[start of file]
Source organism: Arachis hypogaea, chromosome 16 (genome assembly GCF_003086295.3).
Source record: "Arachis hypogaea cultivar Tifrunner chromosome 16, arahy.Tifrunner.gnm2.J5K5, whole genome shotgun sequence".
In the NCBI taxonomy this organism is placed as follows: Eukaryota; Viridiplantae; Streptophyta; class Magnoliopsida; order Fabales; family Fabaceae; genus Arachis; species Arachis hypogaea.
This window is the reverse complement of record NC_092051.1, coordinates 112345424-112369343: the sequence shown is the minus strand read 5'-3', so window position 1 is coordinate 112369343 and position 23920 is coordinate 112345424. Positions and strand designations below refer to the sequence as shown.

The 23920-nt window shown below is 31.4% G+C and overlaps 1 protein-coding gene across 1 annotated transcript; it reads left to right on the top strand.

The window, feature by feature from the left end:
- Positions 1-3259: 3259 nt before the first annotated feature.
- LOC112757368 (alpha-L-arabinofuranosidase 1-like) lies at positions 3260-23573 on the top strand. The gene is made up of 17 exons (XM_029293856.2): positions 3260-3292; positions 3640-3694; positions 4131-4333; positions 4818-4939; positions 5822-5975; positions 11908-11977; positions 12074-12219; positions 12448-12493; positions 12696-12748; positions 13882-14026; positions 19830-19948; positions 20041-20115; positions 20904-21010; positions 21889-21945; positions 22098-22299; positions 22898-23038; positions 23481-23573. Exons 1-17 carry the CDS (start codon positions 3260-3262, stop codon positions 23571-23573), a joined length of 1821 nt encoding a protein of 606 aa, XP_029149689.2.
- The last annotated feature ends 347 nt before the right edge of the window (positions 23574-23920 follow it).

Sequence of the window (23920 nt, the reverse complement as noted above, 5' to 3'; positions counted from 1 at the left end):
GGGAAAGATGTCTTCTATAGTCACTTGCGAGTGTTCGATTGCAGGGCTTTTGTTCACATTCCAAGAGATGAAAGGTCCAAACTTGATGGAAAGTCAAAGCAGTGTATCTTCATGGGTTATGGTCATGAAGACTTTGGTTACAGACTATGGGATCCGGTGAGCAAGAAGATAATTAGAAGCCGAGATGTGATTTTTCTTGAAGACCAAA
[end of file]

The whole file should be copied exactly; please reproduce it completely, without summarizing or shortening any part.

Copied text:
Source organism: Arachis hypogaea, chromosome 16 (genome assembly GCF_003086295.3).
Source record: "Arachis hypogaea cultivar Tifrunner chromosome 16, arahy.Tifrunner.gnm2.J5K5, whole genome shotgun sequence".
In the NCBI taxonomy this organism is placed as follows: Eukaryota; Viridiplantae; Streptophyta; class Magnoliopsida; order Fabales; family Fabaceae; genus Arachis; species Arachis hypogaea.
This window is the reverse complement of record NC_092051.1, coordinates 112345424-112369343: the sequence shown is the minus strand read 5'-3', so window position 1 is coordinate 112369343 and position 23920 is coordinate 112345424. Positions and strand designations below refer to the sequence as shown.

The 23920-nt window shown below is 31.4% G+C and overlaps 1 protein-coding gene across 1 annotated transcript; it reads left to right on the top strand.

The window, feature by feature from the left end:
- Positions 1-3259: 3259 nt before the first annotated feature.
- LOC112757368 (alpha-L-arabinofuranosidase 1-like) lies at positions 3260-23573 on the top strand. The gene is made up of 17 exons (XM_029293856.2): positions 3260-3292; positions 3640-3694; positions 4131-4333; positions 4818-4939; positions 5822-5975; positions 11908-11977; positions 12074-12219; positions 12448-12493; positions 12696-12748; positions 13882-14026; positions 19830-19948; positions 20041-20115; positions 20904-21010; positions 21889-21945; positions 22098-22299; positions 22898-23038; positions 23481-23573. Exons 1-17 carry the CDS (start codon positions 3260-3262, stop codon positions 23571-23573), a joined length of 1821 nt encoding a protein of 606 aa, XP_029149689.2.
- The last annotated feature ends 347 nt before the right edge of the window (positions 23574-23920 follow it).

Sequence of the window (23920 nt, the reverse complement as noted above, 5' to 3'; positions counted from 1 at the left end):
GGGAAAGATGTCTTCTATAGTCACTTGCGAGTGTTCGATTGCAGGGCTTTTGTTCACATTCCAAGAGATGAAAGGTCCAAACTTGATGGAAAGTCAAAGCAGTGTATCTTCATGGGTTATGGTCATGAAGACTTTGGTTACAGACTATGGGATCCGGTGAGCAAGAAGATAATTAGAAGCCGAGATGTGATTTTTCTTGAAGACCAAA